The Dialogue of the Dogs by Miguel de Cervantes

One of my great humiliations is that I have not yet read Don Quixote, or, until now, any Cervantes at all. A tragedy! Especially because his Dialogue of the Dogs, first published in 1613, is perfectly delicious.

The dialogue is preceded by “The Deceitful Marriage,” the story of a poor soldier who has been taken in by an equally poor Doña and married her under the pretence that she was well-off. Well, and she was also taken in by him, and married him under the pretence that he was well-off. Of course! This poor soldier, recovering from the wrongs done him, overheard two guard-dogs talking to each other one night outside his window. When he meets a friend, he relates to him the dialogue of the dogs.

The dogs, Berganza and Scipio, find themselves unexpectedly able to talk, and since they’ve spent their whole lives up to then mute, they have a lot to say. They agree that that night, Berganza will tell Scipio his life story, and if they still have the gift of the gab the next night, Scipio will do the same. Thence ensues a comic dialogue roundly satirizing human life. The dogs are Cervantes’s perfect mouthpiece.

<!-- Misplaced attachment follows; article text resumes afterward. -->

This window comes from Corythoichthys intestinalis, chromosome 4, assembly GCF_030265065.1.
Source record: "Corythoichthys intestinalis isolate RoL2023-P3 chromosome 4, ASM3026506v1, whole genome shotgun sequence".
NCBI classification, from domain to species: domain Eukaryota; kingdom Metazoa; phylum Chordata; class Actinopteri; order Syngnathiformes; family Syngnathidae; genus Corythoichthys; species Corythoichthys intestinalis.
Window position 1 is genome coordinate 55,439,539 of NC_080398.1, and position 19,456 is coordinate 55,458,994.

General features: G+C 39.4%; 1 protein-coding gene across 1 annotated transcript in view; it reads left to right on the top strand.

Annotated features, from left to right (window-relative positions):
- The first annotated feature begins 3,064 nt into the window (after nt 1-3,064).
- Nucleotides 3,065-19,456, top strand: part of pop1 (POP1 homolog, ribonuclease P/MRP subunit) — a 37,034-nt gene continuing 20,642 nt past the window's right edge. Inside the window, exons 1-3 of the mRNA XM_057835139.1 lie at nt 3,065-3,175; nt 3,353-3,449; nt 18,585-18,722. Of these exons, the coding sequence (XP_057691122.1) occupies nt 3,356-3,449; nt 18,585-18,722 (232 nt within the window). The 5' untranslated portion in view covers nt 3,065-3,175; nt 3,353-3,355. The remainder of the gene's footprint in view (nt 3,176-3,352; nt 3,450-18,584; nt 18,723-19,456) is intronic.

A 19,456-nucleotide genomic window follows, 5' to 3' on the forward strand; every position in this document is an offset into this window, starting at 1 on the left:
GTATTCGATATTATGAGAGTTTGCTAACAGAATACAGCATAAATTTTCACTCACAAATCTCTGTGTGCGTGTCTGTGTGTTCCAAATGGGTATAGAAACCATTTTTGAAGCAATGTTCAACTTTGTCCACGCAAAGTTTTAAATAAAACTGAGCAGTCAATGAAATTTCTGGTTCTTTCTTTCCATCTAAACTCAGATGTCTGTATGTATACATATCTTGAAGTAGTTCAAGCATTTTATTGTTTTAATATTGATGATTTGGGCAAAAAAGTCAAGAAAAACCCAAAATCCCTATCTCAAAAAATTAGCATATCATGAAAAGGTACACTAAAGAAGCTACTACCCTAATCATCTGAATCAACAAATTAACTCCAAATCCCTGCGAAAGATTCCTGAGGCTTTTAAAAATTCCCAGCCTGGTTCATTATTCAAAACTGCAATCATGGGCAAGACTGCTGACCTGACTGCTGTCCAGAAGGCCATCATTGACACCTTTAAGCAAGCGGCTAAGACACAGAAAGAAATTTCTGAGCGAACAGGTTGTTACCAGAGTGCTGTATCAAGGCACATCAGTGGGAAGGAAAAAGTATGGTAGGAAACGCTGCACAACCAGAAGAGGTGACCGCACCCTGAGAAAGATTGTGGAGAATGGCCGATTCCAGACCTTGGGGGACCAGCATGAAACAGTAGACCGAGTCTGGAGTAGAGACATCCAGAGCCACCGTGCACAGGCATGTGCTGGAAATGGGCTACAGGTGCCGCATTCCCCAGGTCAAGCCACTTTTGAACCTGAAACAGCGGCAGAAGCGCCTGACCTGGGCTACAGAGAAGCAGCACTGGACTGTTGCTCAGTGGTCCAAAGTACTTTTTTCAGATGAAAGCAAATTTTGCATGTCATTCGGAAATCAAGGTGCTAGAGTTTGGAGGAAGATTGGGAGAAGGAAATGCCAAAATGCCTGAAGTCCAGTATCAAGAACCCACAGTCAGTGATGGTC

Berganza on pastoral romances: “all those books are dreamy things, well enough written for the diversion of layabouts, but without a whit of truth.”

On gossip and sniping: “wrongdoing and calumny are human nature. We drink them in with our mothers’ milk. A child barely out of his swaddling clouts will raise a vengeful hand against anyone who denies him, and almost the first word out of his mouth is to call his nanny or mother a whore.”

On so-called scholars who pepper their speech with Latin: “In Roman times everybody spoke Latin as their mother tongue, yet there must’ve been some morons even then. Speaking Latin didn’t absolve them of stupidity.”

And now Scipio, on pretty euphemisms: “You’re wrong if you think it’s not rude and crude to call things by their right names, as if it weren’t better, if you have to call them something, to use roundabouts and curlicues to get around the unpleasantness of hearing them described clearly. Handsome is as handsome sounds.”

On official corruption: “Sure, they’re not all crooks. Many, many notaries are good, faithful, and law-abiding, and only want to be of service without hurting anybody. Not all of them paper you to death with lawsuits, or leak information to the other side, or pad their hours. Nor do they go poking into strangers’ lives to drum up business, or get in bed with the judge to play ‘scratch my back and I’ll scratch yours.'”

I do tend to enjoy many classical dialogues, but this one also has wider appeal. Since Berganza is recounting the really action-packed story of his whole life and all his masters, it has a story that holds the interest and does much more than dryly philosophize. And David Kipen’s translation, while I can’t comment on its accuracy, is fresh and extremely readable.